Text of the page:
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What Is Relative Density?

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  • Written By: Jillian O Keeffe
  • Edited By: A. Joseph
  • Last Modified Date: 29 November 2016
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Density is a measure of how much mass is present in a given volume of matter. Relative density is the comparison of the density of one material to the density of a particular standard, such as water, at a given temperature or pressure. Relative density is also known as specific gravity.

Most commonly, density is calculated in metric units. A widely used option is to state density in grams per cubic centimeter (g/cm3.) A gram is a measure of mass, and a cubic centimeter is a measure of volume.

Mass is the amount of matter in a substance and the inertia of that substance. It is different from weight because weight can change with variations in gravity on the object. An object is heavier on Earth than on the moon, for example, because there is less gravity on the moon. Mass remains the same in both cases, however.

In calculating the density of a substance, the mass and the volume must be known. The equation necessary is density = mass / volume. As an example, 1 gram of water takes up 1 cubic centimeter of volume. A cubic centimeter is also known as a milliliter when referring to liquids, so the equation for the density of water would be 1g / 1ml. The density is therefore equal to 1 g/ml, which also can be expressed as 1 g/cc or 1 g/cm3.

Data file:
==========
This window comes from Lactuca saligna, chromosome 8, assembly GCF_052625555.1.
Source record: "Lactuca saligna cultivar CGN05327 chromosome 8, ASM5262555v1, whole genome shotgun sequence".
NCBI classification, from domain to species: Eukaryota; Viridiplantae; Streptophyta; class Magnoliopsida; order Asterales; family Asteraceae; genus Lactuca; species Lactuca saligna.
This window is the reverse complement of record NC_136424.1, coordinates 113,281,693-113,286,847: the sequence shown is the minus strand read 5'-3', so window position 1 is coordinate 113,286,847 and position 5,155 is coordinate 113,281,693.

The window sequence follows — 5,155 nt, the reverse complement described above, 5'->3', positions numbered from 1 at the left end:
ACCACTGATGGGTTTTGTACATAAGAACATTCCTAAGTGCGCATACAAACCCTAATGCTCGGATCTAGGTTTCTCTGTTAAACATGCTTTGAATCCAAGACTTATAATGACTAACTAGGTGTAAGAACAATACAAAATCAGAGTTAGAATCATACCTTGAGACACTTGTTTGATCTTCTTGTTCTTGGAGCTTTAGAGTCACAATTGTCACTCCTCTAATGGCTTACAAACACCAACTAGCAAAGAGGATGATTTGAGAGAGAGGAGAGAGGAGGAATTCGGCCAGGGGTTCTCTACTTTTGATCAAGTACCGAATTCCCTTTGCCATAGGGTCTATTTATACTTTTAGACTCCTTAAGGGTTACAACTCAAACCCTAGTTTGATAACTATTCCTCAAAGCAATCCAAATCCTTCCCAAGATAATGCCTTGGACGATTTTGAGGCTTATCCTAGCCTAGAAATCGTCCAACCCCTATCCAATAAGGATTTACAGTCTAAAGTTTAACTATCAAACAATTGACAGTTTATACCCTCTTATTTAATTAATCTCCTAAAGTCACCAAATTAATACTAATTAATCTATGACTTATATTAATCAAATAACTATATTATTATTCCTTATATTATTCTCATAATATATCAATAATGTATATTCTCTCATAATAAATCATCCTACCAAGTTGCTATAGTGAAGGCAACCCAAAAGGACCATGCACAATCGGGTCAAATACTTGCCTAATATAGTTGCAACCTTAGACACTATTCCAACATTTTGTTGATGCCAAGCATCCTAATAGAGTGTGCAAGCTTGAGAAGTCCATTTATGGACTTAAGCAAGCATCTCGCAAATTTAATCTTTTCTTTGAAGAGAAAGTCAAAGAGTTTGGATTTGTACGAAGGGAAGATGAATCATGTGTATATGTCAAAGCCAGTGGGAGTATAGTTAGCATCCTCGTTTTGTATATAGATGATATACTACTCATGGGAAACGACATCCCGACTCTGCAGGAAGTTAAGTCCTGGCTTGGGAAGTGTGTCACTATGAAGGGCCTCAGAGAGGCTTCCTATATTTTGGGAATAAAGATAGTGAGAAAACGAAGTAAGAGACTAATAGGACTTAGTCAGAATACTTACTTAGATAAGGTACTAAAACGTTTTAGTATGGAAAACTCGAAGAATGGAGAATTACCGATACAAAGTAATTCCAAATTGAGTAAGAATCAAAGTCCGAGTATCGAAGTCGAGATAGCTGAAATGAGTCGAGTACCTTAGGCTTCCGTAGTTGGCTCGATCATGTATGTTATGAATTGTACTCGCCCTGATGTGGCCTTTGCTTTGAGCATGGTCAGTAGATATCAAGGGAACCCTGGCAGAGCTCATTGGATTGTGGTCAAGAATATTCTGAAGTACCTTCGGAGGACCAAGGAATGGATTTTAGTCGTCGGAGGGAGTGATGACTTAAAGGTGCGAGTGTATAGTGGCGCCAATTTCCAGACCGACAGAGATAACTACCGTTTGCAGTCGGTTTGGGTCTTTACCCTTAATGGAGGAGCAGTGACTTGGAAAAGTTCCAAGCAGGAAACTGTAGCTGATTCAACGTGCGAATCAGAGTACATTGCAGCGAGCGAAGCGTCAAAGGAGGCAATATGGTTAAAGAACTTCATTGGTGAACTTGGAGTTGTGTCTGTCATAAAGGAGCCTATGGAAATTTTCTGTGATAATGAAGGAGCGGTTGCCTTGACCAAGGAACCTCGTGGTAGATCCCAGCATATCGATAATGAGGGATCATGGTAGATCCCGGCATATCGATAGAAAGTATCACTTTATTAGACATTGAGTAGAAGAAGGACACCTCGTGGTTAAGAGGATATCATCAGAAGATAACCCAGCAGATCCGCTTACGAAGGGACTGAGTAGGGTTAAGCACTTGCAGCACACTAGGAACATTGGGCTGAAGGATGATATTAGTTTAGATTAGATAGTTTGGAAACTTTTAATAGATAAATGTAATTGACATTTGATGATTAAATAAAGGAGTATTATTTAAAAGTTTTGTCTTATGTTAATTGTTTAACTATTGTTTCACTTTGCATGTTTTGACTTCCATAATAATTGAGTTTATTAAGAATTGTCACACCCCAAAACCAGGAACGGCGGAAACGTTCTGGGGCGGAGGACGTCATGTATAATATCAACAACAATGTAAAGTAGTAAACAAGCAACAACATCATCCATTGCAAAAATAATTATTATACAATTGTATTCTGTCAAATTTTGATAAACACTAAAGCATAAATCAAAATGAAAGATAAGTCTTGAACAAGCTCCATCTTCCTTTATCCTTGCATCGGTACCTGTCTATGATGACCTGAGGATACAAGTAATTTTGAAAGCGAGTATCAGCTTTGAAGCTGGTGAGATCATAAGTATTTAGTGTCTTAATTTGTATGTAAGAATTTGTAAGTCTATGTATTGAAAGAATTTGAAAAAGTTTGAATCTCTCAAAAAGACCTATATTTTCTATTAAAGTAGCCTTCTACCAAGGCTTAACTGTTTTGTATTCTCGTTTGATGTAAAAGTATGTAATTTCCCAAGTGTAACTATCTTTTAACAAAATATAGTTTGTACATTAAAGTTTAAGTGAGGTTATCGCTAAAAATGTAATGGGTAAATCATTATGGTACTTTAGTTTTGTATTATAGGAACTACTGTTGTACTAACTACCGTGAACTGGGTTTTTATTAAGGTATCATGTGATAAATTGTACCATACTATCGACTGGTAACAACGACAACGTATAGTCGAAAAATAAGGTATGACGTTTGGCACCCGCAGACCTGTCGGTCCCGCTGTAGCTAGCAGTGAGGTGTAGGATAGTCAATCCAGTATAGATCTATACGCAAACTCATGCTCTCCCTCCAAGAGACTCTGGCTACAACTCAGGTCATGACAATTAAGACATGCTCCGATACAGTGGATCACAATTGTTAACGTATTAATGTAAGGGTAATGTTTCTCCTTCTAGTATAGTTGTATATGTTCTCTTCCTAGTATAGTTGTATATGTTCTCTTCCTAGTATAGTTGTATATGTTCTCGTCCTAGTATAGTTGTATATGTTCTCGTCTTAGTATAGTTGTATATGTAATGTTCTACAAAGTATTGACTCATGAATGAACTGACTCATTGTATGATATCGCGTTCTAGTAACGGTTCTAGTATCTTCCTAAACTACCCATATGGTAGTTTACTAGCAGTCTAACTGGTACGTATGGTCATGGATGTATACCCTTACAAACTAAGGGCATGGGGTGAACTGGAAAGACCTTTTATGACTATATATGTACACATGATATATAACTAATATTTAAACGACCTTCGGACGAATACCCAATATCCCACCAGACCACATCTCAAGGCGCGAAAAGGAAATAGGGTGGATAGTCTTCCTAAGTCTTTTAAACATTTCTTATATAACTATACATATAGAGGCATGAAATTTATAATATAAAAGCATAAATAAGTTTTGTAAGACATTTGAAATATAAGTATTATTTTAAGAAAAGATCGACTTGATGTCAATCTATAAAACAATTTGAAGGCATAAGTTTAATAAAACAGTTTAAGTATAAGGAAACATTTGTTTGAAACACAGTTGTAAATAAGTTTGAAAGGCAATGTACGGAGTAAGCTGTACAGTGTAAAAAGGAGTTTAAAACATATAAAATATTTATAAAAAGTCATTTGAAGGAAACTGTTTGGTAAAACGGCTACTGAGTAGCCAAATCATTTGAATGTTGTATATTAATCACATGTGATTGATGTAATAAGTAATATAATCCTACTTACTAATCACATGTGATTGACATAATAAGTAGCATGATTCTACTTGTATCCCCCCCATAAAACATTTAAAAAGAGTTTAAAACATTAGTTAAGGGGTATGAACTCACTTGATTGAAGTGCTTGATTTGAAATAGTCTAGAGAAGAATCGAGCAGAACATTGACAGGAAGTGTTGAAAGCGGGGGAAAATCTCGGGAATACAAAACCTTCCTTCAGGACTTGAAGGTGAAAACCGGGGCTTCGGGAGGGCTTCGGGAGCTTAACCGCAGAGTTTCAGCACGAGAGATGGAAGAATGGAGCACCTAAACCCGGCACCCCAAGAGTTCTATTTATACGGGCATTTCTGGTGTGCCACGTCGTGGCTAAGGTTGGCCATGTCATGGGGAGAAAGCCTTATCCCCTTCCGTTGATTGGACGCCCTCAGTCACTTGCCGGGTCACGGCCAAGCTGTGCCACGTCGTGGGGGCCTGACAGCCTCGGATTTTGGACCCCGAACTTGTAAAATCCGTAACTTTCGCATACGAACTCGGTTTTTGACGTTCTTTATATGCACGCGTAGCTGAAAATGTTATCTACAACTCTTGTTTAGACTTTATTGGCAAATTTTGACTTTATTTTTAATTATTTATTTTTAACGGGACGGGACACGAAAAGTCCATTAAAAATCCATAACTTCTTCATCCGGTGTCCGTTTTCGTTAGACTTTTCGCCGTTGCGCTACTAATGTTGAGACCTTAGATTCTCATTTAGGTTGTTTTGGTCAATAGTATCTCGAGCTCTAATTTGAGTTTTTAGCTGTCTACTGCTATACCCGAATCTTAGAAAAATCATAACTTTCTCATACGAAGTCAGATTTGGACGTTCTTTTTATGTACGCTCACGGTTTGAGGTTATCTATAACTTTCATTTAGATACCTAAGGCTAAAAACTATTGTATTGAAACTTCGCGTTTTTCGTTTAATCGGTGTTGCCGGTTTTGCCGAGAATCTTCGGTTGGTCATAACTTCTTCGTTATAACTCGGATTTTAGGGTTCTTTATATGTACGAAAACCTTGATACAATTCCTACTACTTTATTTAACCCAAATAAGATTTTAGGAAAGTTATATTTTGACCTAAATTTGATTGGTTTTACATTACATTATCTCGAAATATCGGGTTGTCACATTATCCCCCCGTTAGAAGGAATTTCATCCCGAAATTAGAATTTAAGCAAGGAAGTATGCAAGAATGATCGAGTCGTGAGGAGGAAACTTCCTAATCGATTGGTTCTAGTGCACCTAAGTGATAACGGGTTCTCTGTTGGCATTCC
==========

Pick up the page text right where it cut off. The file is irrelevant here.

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Measurements of density require units of mass and volume to be included in the answer. Relative density, on the other hand, is merely a comparison of densities between two substances as a ratio, so units are not necessary. For example, the relative density of one sample of water to another sample of water is 1.0 g/ml : 1.0 g/ml, and because the units on both sides cancel each other out, the final answer simply stands at 1.0.

Water typically is used as the standard for relative density calculations for solids and liquids. This is useful because the substance is compared with a substance that has a simple density of 1 g/ml. For gases, a standard of a specific gas might be used. The density of materials can vary with environmental pressure and temperature, so the standard density is restricted to a particular temperature or, for gases, a particular pressure.

Using water as a standard, substances that are heavier than water, such as gold, result in relative density values that are higher than 1.0. Gold has a relative density of 19.30, and common table salt a relative density of 2.16. Less dense materials have a value of less than 1.0, such as ammonia at 0.8974 or sticks of pine at about 0.50.

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